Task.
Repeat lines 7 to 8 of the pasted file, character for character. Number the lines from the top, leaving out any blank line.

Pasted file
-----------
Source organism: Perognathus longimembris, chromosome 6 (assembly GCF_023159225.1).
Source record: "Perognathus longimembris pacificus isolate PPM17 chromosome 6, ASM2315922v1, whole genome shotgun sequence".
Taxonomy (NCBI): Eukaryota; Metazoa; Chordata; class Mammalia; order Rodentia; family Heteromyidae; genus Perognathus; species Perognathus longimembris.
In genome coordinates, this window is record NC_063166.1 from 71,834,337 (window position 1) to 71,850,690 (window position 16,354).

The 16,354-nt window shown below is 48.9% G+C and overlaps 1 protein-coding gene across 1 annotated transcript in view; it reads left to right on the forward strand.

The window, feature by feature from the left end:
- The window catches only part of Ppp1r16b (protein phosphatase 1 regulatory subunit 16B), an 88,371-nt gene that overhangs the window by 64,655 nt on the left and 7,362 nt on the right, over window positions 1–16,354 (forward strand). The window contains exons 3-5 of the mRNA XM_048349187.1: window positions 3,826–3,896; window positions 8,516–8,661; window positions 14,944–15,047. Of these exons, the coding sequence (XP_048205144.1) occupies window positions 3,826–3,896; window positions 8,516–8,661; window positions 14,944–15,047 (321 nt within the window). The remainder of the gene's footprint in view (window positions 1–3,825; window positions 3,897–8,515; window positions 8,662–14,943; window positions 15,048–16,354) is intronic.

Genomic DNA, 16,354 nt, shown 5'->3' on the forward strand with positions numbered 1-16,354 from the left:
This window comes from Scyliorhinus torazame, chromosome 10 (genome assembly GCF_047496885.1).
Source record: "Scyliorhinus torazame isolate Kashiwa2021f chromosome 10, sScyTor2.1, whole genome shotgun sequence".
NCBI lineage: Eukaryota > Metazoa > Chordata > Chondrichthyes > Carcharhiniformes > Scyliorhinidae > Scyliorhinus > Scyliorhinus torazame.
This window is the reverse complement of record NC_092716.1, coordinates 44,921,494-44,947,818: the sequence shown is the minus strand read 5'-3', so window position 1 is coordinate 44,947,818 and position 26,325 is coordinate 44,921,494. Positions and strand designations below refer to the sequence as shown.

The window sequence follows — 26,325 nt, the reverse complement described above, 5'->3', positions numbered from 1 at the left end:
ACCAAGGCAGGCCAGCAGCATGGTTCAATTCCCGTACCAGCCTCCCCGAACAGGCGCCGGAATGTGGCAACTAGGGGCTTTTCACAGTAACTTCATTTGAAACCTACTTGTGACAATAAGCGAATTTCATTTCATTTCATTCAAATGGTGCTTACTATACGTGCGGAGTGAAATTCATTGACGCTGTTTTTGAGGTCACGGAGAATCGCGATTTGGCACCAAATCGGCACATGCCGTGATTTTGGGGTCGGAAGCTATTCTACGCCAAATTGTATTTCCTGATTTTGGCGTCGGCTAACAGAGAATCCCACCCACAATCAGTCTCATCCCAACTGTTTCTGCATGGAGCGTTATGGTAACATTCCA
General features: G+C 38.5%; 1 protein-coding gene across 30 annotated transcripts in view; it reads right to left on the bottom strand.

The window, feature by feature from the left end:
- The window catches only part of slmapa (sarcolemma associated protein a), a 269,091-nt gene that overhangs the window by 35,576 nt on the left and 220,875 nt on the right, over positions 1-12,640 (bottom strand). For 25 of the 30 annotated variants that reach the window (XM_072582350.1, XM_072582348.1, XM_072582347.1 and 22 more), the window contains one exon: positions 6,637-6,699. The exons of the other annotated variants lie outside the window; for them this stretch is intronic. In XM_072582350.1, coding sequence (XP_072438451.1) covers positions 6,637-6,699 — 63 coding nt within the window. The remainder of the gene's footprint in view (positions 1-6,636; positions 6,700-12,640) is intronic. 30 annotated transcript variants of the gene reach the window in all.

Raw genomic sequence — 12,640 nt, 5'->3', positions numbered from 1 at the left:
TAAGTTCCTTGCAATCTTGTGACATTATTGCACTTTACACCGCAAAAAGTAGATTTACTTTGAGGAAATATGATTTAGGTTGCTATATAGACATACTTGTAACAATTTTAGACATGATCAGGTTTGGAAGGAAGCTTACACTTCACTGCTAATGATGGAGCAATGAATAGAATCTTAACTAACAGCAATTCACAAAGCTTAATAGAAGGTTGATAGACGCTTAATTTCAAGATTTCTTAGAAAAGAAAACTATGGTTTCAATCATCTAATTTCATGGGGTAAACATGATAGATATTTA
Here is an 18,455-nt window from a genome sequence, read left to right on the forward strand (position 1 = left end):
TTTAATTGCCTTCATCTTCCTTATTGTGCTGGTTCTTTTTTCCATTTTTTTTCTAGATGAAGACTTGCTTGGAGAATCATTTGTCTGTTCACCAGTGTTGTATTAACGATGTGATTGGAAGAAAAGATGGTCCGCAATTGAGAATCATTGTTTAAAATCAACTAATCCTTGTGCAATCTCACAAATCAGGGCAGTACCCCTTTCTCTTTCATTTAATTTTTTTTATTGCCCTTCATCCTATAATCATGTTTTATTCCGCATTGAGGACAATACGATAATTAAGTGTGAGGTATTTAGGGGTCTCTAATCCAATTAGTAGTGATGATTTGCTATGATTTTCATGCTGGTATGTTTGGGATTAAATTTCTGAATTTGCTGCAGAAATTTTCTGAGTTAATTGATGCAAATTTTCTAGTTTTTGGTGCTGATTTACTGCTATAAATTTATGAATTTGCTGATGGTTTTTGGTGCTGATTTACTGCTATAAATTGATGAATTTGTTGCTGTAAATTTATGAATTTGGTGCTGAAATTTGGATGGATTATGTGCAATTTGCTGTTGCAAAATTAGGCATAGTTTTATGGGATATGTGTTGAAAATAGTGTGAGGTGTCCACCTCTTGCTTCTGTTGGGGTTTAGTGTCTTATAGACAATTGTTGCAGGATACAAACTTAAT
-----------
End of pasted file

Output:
- The window catches only part of Ppp1r16b (protein phosphatase 1 regulatory subunit 16B), an 88,371-nt gene that overhangs the window by 64,655 nt on the left and 7,362 nt on the right, over window positions 1–16,354 (forward strand). The window contains exons 3-5 of the mRNA XM_048349187.1: window positions 3,826–3,896; window positions 8,516–8,661; window positions 14,944–15,047. Of these exons, the coding sequence (XP_048205144.1) occupies window positions 3,826–3,896; window positions 8,516–8,661; window positions 14,944–15,047 (321 nt within the window). The remainder of the gene's footprint in view (window positions 1–3,825; window positions 3,897–8,515; window positions 8,662–14,943; window positions 15,048–16,354) is intronic.

Genomic DNA, 16,354 nt, shown 5'->3' on the forward strand with positions numbered 1-16,354 from the left: